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Weight Loss Surgeries

Bariatric surgeons first began to recognize the potential for weight loss surgeries while performing operations that required the removal of large segments of a patient's stomach and intestine. After the surgery, doctors noticed that in many cases patients were unable to maintain their pre-surgical weight. With further study, bariatric surgeons were able to recommend weight loss surgeries that could be safely used to produce weight loss in morbidly obese patients. Over the last decade these weight loss surgeries have been continually refined in order to improve results and minimize risks. Today's bariatric surgeons have access to a substantial body of clinical data to help them determine which weight loss surgeries should be used and why.

Basically, weight loss surgeries fall into three categories:

1. Restrictive procedures make the stomach smaller to limit the amount of food intake.
2. Malabsorptive techniques reduce the amount of intestine that comes in contact with food so that the body absorbs fewer calories.
3. Combination operations take advantage of both restriction and malabsorption.

To better understand how weight loss surgeries works, it's important to understand how your gastrointestinal tract functions. As the food you consume moves through the gastrointestinal tract, various digestive juices and enzymes are introduced at specific stages that allow absorption of nutrients. Food material that's not absorbed is then prepared for elimination. A simplified description of the gastrointestinal tract appears below. Your doctor can provide a more detailed description to help you better understand how weight loss surgeries works.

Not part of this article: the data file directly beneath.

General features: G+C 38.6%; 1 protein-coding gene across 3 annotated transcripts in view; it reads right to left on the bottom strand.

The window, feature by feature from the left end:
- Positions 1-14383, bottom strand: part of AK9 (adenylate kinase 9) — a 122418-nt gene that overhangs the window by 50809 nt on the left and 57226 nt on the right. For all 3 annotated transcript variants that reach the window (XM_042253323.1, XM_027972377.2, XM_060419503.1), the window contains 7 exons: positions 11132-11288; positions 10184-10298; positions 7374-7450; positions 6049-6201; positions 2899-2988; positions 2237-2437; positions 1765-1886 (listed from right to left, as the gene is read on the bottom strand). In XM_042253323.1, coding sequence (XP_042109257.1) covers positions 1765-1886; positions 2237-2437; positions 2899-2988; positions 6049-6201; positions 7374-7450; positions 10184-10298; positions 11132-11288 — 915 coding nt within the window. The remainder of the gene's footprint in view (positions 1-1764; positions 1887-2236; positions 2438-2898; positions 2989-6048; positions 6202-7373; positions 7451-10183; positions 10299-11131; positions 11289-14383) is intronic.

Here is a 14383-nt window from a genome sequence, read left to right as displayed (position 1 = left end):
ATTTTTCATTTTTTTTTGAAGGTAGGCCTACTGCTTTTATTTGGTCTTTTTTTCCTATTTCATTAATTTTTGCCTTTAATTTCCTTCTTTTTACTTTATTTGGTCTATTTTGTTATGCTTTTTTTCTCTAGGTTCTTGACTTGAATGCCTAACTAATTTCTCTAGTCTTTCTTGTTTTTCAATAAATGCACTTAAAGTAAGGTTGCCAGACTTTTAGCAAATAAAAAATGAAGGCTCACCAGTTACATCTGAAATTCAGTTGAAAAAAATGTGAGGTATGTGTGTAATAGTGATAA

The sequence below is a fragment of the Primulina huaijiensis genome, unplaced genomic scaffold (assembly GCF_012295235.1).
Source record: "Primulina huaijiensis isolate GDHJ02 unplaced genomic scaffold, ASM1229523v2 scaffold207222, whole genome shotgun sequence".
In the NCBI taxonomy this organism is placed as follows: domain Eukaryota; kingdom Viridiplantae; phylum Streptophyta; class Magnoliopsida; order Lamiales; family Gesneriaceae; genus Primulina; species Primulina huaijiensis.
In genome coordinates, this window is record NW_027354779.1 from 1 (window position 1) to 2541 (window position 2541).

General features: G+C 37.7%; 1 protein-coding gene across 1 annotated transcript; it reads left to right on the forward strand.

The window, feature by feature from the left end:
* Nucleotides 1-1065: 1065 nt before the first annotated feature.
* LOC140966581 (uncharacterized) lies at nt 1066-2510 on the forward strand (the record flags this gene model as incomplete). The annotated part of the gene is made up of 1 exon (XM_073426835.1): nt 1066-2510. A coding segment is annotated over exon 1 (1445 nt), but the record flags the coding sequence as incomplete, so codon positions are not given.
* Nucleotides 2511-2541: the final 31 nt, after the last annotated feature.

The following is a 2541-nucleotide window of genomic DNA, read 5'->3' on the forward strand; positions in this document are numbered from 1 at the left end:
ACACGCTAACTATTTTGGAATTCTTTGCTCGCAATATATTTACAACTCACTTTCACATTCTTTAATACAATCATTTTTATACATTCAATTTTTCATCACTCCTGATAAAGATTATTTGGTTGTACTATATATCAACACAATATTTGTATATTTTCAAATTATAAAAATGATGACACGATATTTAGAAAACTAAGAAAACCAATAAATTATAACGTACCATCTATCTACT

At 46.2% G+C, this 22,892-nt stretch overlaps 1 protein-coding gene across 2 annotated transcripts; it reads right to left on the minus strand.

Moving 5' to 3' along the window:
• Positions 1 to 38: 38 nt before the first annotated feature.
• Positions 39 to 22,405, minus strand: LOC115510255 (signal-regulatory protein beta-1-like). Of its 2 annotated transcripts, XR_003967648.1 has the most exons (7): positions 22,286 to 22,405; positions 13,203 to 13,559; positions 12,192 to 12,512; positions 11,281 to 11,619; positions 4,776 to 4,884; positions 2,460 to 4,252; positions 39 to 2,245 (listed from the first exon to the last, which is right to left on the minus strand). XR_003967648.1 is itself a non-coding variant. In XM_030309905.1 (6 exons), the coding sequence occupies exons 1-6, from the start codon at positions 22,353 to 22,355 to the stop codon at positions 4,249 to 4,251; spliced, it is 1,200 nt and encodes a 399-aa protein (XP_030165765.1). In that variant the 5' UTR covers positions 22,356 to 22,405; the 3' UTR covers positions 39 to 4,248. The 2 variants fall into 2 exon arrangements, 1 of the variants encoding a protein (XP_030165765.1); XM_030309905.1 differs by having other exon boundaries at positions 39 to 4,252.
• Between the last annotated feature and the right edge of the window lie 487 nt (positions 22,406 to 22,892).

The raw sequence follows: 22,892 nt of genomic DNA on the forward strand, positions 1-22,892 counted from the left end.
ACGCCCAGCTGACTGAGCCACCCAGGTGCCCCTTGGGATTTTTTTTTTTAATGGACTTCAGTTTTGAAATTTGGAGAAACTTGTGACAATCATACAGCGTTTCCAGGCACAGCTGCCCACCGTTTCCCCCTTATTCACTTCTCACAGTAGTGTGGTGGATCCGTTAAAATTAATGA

Weight loss surgeries are typically reserved for those individuals 100 pounds or more overweight (Body Mass Index [BMI] of 40 or higher) who haven't responded to other less invasive weight loss therapies such as diet, exercise, medications, etc. In certain circumstances, less morbidly obese patients (with BMIs between 35 and 40) possibly considered for weight loss surgeries (patients with high-risk co-morbid conditions and obesity-induced physical problems that are interfering with quality of life).

By: Alex Anfi

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